ISLAMABAD: While the government’s announcement of ‘Yaum-e-Ishq-e-Rasool’ (Love the Prophet Day) on Friday was intended to officially lend support to Pakistanis protesting against the anti-Islam film and be a national expression of love for the Holy Prophet Muhammad (PBUH), as the day unfolded and much of the country was engulfed in violent and fatal protests, many questioned the wisdom of pronouncing the national holiday.
“The announcement of the day was the collective decision of the federal cabinet and was a good decision,” Interior Minister Rehman Malik told The News on Friday. “If we had not declared this a national holiday, all the people in Karachi and other cities would have been stuck in their offices and shops due to the protests. What would they have done when the protestors had come to burn things? Everything would have really gone down then.”
Thanking God that “things in Islamabad remained under control,” he claimed that this would not have been the case if the national holiday had not been sanctioned. “There is always wisdom in these things, trust us,” the interior minister said.
However, as thousands of Pakistanis staged violent protests on the government-sanctioned day, leaving several people dead in their wake, it became clear that whatever wisdom had animated the decision to observe a day of protest may have indeed failed.
“It was the government’s job to give people direction and leadership,” PTI Chairman Imran Khan told The News. “They should have said there is no need for protests; we will take action at international fora, we will educate the West about why this film has hurt Muslims.”
But according to Khan, instead of providing guidance to people, the PPP government decided to placate the awan (public) for its own narrow gains. “When they [PPP] saw people angry, they decided to placate them and pander to them,” he told this correspondent. “The problem here is that the government has no overarching policy on how to deal with such crises; they are just going along with the situation, making bad decisions as events unfold.”
For Khan, the government’s biggest failure is that it does not understand that the people of Pakistan increasingly see the war on terror as a war on Islam. “These are people frustrated by years of abuse at the hands of the West, but the government doesn’t get that. These people need guidance. But what guidance will they get from a government that itself doesn’t get it?” Khan asked.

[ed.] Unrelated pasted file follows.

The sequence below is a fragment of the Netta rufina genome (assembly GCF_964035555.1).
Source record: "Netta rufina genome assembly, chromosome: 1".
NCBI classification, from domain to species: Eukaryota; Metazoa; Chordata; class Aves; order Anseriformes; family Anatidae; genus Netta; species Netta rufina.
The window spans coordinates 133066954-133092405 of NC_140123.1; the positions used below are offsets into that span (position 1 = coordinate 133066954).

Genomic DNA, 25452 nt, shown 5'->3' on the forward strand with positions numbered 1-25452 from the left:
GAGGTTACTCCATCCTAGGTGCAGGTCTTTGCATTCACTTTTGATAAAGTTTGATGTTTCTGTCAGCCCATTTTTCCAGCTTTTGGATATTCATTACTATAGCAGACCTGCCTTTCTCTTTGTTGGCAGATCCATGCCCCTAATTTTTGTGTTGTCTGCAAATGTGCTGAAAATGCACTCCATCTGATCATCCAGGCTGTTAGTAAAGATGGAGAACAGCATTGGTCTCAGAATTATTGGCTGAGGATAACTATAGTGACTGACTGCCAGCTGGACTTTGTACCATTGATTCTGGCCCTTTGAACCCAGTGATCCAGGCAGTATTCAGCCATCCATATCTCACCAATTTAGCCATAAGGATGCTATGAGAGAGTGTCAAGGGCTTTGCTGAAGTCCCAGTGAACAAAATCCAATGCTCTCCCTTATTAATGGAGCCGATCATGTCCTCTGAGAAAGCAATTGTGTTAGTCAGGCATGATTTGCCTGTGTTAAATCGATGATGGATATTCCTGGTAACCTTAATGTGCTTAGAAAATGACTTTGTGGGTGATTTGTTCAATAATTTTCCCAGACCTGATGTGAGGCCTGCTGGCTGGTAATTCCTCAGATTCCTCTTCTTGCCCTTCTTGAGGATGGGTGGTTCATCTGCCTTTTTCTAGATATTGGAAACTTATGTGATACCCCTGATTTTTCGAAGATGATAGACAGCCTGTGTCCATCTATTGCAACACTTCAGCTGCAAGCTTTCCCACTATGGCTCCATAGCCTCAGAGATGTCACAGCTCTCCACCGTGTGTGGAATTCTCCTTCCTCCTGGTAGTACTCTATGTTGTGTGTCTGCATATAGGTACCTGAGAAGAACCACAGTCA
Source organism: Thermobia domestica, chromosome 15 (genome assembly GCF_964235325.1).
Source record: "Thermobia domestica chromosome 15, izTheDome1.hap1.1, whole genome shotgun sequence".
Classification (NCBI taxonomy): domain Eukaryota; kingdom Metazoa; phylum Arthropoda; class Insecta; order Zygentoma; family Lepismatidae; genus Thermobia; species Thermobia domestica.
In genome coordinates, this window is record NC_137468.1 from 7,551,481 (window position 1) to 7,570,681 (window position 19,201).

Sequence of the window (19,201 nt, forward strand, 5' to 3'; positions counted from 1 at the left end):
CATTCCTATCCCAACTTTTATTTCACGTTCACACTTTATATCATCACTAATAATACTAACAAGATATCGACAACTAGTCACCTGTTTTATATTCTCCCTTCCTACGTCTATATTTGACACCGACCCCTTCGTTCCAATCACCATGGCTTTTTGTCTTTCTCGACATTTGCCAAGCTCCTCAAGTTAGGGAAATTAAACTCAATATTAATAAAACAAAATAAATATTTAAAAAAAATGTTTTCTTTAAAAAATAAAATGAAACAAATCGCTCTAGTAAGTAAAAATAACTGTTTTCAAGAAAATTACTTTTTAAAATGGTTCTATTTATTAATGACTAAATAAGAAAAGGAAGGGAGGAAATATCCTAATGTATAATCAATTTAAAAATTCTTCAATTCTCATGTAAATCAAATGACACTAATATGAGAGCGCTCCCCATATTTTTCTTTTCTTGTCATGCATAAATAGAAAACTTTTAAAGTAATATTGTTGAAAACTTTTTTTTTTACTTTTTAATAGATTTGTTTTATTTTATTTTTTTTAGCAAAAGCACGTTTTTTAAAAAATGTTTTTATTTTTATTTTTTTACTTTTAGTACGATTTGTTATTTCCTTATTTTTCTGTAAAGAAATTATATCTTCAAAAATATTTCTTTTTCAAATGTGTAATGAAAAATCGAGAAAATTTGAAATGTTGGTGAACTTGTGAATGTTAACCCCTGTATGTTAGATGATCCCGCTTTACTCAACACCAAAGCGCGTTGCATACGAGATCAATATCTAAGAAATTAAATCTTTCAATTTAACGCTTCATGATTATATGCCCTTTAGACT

For Khan, the day of love had certainly turned into a day of hate and there was no one but the government to blame.
Zahid Khan, a senator belonging to one of the government’s allied parties, Awami National Party, also admitted that the day of protest had turned out to be a “complete failure.”
“Whether you want to call it a failure of the government which announced this day, or ulema who supported them, or law enforcement agencies which couldn’t keep control, the fact is that this is everyone’s failure,” Zahid Khan told his correspondent from Peshawar.
He said that while the ‘idea’ behind the national day was a noble one and it was the right of Muslims around the world to protest any slight against the Holy Prophet (PBUH), “the shape the protests took was despicable.”
“The kind of protests that we have seen today has humiliated and embarrassed us before the whole world,” Zahid Khan lamented.
When asked about the death toll in Peshawar where at least four were killed during the protests, he said that it was certainly the job of the police to control the protestors but claimed that there was “firing from both sides.” “Police can only control violent protestors with the baton,” Zahid Khan said. “What else can they do?”
When pushed to answer who was responsible for the day’s violence, the ANP senator said, “We should not rule out the possibility of a third force” using the sentiments of enraged Muslims for personal gains.
“People who want to hurt Pakistan; who bomb market places and schools; who attack our army and our common man – they have certainly benefited from all this,” he concluded.
Another senior member of the PPP told this correspondent on the phone that he would call back shortly as he was standing in the middle of the “scene of violence.” His inadvertent admission that the government-sanctioned day had turned into a countrywide “scene of violence” was ironic, at best.
Others in the government defended the move to announce the protest day by arguing that it was meant to be a way to channel people’s sentiments in positive and peaceful ways.
“But if the government had genuinely thought the protests would be peaceful, they wouldn’t have ordered all major roads in Islamabad blocked with containers,” said a senior member of an opposition party, requesting not to be named because his party chief had not yet issued a categorical statement on the day’s events.
For most of the day, including after cell phone services were resumed in the evening, the phones of senior members of the major opposition party, Pakistan Muslim League-Nawaz, and the government’s allies Muttahida Qaumi Movement and Awami National Party remained switched off.
“It’s a national holiday for them,” a newspaper editor joked. “They’re all on leave while the country goes to hell.”